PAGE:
In their last ten games in all competitions, Toronto FC has only lost one match. That came against New York City FC, one of the best teams in the league, while down a man after Jozy Altidore was sent off in the eleventh minute.
During that stretch, they have lifted a trophy and won three games against opposition who they are in direct competition with for one of the final two playoff spots in the Eastern Conference. It is a run of form that should suggest that TFC is finally trending in the right direction.
A quick pop of the hood, however, shows an underlying issue that continues to deny the team any true upward trajectory. The club’s defending has simply not been up to playoff calibre this season.
This recent purple patch has been no different. While Toronto have been collecting important results, their underlying defensive numbers remain concerning. In their last six games, Toronto has allowed 1.9 expected goals against per match, above their season average of 1.69 which is fifth-highest in the league per American Soccer Analysis.
To put it simply, Toronto FC has been incredibly lucky to get results in at least a couple of games during their recent stretch. If they can’t find a way to shore up the backline quickly, any measure of luck is going to run out quickly and so will the club’s limited playoff hopes.
Toronto is currently on pace to allow 63 goals against this year, which would be the most in club history. No team has ever made the playoffs allowing that many goals. San Jose squeaked in last year after allowing 60, while 2015 Toronto FC also grabbed the final playoff spot while allowing 58. Both teams were dominated in their one and only playoff game.
There have been a number of issues that have plagued Toronto FC defensively throughout the season, but a few have been especially prevalent of late. Namely, an inability to close down attackers quick enough outside the box and the number of giveaways the club has made in the defensive third.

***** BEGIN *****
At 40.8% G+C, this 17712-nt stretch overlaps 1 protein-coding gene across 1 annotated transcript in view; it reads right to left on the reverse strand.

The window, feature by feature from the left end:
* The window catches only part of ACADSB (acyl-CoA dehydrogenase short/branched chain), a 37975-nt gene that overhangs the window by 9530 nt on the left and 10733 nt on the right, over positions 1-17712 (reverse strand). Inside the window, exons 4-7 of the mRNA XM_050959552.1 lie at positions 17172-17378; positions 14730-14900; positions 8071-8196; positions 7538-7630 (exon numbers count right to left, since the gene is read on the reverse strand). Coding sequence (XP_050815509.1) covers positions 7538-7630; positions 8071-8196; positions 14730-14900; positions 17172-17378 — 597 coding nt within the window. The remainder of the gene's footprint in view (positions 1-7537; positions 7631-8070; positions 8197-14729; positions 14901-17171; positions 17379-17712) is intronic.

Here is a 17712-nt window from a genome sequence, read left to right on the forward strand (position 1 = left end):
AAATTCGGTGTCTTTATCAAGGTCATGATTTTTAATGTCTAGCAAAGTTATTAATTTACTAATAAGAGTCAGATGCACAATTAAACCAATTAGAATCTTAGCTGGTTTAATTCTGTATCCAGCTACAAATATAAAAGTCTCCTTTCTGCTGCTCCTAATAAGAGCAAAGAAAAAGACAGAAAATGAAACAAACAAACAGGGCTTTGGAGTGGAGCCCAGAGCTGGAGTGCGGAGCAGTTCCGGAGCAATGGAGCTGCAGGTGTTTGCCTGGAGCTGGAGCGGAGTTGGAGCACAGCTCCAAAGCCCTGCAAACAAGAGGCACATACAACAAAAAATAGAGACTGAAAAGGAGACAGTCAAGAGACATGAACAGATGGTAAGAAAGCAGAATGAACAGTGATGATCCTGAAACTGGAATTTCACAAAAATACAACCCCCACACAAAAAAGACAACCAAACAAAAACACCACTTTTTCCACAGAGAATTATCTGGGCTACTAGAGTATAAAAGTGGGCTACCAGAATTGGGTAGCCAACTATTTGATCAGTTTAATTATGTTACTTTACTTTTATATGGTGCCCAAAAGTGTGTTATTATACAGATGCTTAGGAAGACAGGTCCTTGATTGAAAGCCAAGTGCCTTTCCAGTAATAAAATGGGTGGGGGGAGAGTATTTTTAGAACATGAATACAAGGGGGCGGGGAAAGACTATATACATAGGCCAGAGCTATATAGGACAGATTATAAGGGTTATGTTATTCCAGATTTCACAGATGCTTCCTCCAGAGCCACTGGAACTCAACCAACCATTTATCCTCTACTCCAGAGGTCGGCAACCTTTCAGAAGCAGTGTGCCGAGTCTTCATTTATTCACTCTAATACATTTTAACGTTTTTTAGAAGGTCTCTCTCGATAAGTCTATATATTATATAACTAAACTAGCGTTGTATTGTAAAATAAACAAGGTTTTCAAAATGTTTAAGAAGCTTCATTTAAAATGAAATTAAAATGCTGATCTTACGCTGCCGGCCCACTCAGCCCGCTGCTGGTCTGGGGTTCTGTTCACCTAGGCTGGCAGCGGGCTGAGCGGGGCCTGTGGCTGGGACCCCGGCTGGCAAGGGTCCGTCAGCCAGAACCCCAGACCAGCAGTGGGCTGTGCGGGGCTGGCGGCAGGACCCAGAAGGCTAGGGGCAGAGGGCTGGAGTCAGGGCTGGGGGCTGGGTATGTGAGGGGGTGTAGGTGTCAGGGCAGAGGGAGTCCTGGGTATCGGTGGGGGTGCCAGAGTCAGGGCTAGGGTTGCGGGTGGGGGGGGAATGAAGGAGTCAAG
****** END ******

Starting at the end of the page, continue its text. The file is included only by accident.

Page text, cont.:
Neither of these things is helped by that fact that Toronto has seen limited minutes of late from both their best passing and organizational centrebacks: Drew Moor and Chris Mavinga. In fact, a lack of consistency in general for the backline has been another huge issue.
The club has only been able to play the same backline together for multiple games twice this season. The first group they played for back-to-back games had Gregory van der Wiel and Michael Bradley as their centre-backs. The second was the recently solid centre-back trio of Eriq Zavaleta, Chris Mavinga and van der Wiel that had to be changed when Mavinga got suspended for two games.
Behind the backline, it’s fair to say Alex Bono hasn’t been having a banner season, either. After a strong start in which he was one of Toronto’s best players during the CONCACAF Champions League, Bono has become error-prone of late.
The Toronto keeper has allowed 1.23 more goals than expected this season, which is eighth worst among keepers who have played at least 900 minutes this season. Last year, Bono was the fourth best keeper in the league by the metric. He just isn’t making the same kind of game-changing stops he did last year.
There have been some questions as to whether Clint Irwin should be given a chance to start again, but in his limited MLS minutes this season his numbers have been even worse. Bono is still a very good keeper, and this recent stretch is an outlier in his overall career, but he does seem to be having a crisis of confidence.
To be fair to Bono, the volume of work he has faced this season has been difficult. The 24-year-old has had to deal with 1.6 expected goals and 5.28 shots against per 96 this season, compared to 1.26 and 3.69 nine last season as both the shots and chances TFC give up have increased this season by a not insignificant rate.
It should also be noted that while most of the blame has been heaped on the backline this year, defending is a team responsibility. The midfield mix has largely been geared towards offensive players this season, which has been reflected in the numbers.
The offence, however, has largely been doing its job. Toronto are among the top teams in the league in both goals scored and expected goals. Since Altidore returned they have only been held to a single goal once in MLS play.
But the defending has still been a downfall, as Toronto FC have now dropped 13 points from winning positions this season. Regain even half of those points and Toronto FC are just about in a playoff spot instead of six points out.
Toronto FC has had enough external factors go wrong for them this season that are largely beyond their control. They can’t keep shooting themselves in the foot defensively and expect to claw their way out of this current predicament. There has to be an improvement if they are to make the playoffs.